Sunday, 4 September 2016

A case of unwanted separation

Over the last few years I've worked with a number of companies, building systems with a services oriented architecture. During this time, there's one particular problem that crops up again and again, that I would classify as an anti-pattern: making processes that write to a datastore and ones that read from a datastore separate services. I'll try to explain here why this is problematic, and offer a simple recommendation for what to do instead.

Some examples

Imagine you have a product catalogue service that provides an API for browsing and searching for items to buy on an e-commerce web site. This service is backed by a datastore such as a database or a search index - it could even have several datastores for different types of access. The content of these datastores is populated by ingesting product information from an event bus. There may even be several ways of updating the datastore: a batch job that reprocesses all product information from third party sources, versus an event based process that incrementally keeps the product information up to date.

As another example, imagine you have a recommendations system. This includes a batch job that crunches user data to produce recommendations for each user. You also have an even driven job that picks up events about products that the users purchase or mark as uninteresting, and removes the corresponding recommendations. Finally, there's an API that serves up the current set of recommendations to users.

In these scenarios, the temptation is to make every component mentioned a separate "service", one for the API endpoint, one for the data ingester and so on. Modern "micro" services approaches in particular seem to encourage breaking down services into as small parts as possible, and this seems like a natural way to split things up.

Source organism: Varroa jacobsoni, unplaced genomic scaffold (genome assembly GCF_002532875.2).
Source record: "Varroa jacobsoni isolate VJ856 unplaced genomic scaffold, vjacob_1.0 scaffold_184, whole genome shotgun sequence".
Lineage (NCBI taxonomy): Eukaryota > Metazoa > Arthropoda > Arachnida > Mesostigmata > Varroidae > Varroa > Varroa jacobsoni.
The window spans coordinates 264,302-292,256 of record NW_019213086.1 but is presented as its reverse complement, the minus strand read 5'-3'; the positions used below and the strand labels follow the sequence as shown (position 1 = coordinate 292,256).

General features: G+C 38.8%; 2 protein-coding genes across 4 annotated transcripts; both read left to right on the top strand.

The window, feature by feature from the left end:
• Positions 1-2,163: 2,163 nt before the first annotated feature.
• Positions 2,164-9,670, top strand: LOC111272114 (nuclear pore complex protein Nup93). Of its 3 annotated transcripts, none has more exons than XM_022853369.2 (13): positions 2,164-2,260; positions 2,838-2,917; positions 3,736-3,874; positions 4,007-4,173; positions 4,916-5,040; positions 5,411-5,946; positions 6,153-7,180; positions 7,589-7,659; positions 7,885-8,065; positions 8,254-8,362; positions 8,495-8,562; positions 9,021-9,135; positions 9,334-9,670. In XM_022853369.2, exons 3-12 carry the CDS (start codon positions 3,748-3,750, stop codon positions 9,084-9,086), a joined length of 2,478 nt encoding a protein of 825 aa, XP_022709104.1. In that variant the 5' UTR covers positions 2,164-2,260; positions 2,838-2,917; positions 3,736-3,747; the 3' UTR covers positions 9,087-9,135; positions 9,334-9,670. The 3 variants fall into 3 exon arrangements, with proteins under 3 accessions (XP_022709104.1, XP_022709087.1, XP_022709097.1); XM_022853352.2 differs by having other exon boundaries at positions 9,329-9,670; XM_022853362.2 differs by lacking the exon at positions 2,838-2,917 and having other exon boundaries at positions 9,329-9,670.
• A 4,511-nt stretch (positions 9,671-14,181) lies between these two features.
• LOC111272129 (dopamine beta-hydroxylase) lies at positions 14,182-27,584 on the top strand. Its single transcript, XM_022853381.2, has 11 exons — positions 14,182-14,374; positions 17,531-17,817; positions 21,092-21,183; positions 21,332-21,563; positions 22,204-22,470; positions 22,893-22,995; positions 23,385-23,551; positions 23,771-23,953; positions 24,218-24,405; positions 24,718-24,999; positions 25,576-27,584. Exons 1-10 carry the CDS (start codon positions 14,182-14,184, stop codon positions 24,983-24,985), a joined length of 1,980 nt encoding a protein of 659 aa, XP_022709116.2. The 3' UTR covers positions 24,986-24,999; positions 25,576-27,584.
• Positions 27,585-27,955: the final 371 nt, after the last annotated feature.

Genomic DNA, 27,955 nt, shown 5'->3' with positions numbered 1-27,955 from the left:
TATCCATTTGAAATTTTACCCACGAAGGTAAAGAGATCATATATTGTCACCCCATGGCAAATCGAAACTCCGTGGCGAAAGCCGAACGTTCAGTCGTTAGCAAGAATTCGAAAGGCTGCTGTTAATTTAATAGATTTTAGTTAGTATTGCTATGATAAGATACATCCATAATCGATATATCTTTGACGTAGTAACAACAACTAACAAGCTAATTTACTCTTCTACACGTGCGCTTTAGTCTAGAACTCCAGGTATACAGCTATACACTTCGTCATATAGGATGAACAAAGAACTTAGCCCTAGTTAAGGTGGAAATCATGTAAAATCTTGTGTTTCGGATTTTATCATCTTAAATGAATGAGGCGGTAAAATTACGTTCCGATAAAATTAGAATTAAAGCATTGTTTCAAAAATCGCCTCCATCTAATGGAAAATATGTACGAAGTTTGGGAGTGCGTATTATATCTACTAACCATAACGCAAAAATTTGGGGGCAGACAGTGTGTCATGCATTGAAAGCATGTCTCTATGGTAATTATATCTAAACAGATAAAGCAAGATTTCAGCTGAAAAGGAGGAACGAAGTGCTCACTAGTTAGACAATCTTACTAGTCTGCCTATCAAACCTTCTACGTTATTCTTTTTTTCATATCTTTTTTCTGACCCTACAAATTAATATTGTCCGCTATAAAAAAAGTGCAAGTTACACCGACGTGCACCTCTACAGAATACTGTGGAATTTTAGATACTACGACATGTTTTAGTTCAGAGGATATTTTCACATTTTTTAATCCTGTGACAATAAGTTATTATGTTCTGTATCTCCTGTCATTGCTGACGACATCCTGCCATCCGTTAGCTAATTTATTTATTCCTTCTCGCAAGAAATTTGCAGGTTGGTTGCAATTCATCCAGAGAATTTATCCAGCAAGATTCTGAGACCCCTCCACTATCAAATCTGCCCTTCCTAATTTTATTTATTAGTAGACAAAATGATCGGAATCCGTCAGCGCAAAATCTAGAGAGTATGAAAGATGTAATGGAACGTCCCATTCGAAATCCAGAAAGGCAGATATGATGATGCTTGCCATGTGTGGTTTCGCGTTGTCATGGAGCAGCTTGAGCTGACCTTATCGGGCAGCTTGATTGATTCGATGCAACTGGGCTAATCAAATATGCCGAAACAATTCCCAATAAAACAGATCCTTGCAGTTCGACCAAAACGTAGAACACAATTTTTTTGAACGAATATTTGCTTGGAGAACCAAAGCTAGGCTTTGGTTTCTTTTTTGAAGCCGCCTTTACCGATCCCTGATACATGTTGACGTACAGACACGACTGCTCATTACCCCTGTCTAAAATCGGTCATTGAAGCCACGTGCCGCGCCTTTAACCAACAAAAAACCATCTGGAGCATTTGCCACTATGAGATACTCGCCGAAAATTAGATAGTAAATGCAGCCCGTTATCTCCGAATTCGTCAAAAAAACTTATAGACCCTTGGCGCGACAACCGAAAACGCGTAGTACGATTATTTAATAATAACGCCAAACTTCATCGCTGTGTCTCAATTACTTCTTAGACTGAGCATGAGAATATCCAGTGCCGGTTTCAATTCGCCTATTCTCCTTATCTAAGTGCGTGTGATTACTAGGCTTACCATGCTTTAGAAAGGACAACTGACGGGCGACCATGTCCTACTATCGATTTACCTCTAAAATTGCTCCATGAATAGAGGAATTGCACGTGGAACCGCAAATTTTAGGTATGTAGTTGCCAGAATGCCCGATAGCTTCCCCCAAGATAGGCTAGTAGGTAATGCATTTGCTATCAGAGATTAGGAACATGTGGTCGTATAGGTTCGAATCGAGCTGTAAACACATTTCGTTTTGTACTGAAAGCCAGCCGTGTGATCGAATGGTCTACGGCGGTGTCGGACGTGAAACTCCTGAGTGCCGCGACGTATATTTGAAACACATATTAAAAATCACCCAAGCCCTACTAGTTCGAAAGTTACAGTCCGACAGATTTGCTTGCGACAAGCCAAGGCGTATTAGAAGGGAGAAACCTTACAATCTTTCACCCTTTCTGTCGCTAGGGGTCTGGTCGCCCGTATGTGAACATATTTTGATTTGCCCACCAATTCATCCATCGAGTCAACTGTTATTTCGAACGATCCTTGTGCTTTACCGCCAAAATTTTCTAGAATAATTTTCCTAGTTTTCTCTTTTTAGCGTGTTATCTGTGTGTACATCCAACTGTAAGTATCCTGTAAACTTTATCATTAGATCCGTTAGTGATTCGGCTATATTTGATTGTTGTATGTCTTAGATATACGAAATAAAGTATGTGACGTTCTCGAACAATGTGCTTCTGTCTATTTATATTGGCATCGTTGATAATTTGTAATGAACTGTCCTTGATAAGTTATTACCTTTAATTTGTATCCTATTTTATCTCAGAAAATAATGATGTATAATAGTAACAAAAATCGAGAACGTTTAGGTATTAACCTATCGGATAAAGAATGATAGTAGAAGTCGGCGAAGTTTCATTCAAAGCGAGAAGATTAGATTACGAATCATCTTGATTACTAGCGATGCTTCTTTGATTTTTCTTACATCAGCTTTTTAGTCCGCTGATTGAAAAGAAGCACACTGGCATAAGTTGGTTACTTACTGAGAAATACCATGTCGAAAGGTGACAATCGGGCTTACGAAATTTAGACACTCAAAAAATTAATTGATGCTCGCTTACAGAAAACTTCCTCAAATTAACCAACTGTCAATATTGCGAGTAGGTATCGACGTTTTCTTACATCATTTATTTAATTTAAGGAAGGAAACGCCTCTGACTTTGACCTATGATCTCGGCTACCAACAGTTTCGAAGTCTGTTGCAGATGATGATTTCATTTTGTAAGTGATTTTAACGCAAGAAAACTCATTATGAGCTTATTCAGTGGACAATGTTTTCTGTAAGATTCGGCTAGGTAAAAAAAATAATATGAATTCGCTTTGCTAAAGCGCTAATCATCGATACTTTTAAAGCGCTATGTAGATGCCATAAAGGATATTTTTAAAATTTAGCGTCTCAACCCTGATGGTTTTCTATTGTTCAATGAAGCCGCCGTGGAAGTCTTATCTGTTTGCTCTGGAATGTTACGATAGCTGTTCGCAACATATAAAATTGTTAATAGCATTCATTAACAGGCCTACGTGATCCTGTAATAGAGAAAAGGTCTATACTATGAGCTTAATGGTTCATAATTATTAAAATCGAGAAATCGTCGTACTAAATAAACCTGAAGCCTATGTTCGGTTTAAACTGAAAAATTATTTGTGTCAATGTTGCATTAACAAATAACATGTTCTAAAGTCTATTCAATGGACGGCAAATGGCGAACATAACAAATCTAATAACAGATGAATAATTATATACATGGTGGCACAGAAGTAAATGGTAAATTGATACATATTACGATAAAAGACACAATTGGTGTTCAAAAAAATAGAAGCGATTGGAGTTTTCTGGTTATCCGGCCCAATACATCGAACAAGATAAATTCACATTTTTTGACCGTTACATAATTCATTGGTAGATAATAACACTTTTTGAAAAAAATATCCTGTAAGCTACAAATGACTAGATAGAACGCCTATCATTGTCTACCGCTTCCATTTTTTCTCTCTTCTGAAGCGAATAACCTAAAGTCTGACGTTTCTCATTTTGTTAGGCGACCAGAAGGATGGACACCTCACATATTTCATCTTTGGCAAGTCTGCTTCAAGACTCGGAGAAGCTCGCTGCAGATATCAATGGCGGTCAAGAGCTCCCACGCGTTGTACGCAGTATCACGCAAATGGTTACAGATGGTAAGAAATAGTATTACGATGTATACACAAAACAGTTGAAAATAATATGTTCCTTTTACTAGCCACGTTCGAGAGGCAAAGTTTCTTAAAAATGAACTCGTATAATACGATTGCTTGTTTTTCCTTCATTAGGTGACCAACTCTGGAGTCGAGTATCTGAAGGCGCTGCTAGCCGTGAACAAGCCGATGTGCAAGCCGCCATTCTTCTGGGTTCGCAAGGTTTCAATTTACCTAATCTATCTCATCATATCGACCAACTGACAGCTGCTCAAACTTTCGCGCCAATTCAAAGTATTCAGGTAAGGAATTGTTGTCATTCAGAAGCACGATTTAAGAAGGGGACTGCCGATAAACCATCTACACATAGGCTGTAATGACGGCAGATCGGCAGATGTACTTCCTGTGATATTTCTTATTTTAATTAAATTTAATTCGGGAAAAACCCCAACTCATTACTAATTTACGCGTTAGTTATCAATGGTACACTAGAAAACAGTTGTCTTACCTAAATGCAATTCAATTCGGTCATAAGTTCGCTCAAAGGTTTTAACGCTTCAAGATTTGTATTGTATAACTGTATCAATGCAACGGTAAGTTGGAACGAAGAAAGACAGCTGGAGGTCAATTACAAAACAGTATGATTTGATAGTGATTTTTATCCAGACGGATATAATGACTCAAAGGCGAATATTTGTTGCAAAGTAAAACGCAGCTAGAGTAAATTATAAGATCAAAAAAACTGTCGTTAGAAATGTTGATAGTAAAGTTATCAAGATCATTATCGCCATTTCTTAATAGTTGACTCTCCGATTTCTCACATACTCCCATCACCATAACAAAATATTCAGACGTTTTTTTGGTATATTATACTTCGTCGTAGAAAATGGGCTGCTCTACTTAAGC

The problem

This leads to a number of problems however. First of all, there's a tight dependency between the services that write to the datastore and the ones that read from it, so the coupling between different services is high. As the services are likely to be versioned independently, it becomes much harder to track which versions of which service are compatible with each other. Managing deployments and releases becomes difficult as a result - different services have to be deployed (and rolled back!) in the right order.

It's also harder to test that the reader and writer services work in concert, as this entails testing at an inter-service level. You may need separate environments to run your tests, or involve service virtualisation and orchestration tools.

Another issue is that the data model or schema used by the datastore is shared between services, hence the question arises where this is defined. Should it be stored in one of the services, and if so which one? Should it be stored as an external dependency of all services? In reality, what happens far too often is that the schema is duplicated between all the services that rely on it, and kept in synch manually.

The solution

The root cause of the problem here is that several services share a common data model. The answer is simple: make this into a single service, and never share data models or schemas between services. "But, I don't want to ingest data in the same process that serves my web requests!" is an objection I often hear. This is the issue that seems to throw people and lead to the problem above. The answer here is also simple, it's this crucial point:

A service is not the same as a physical process.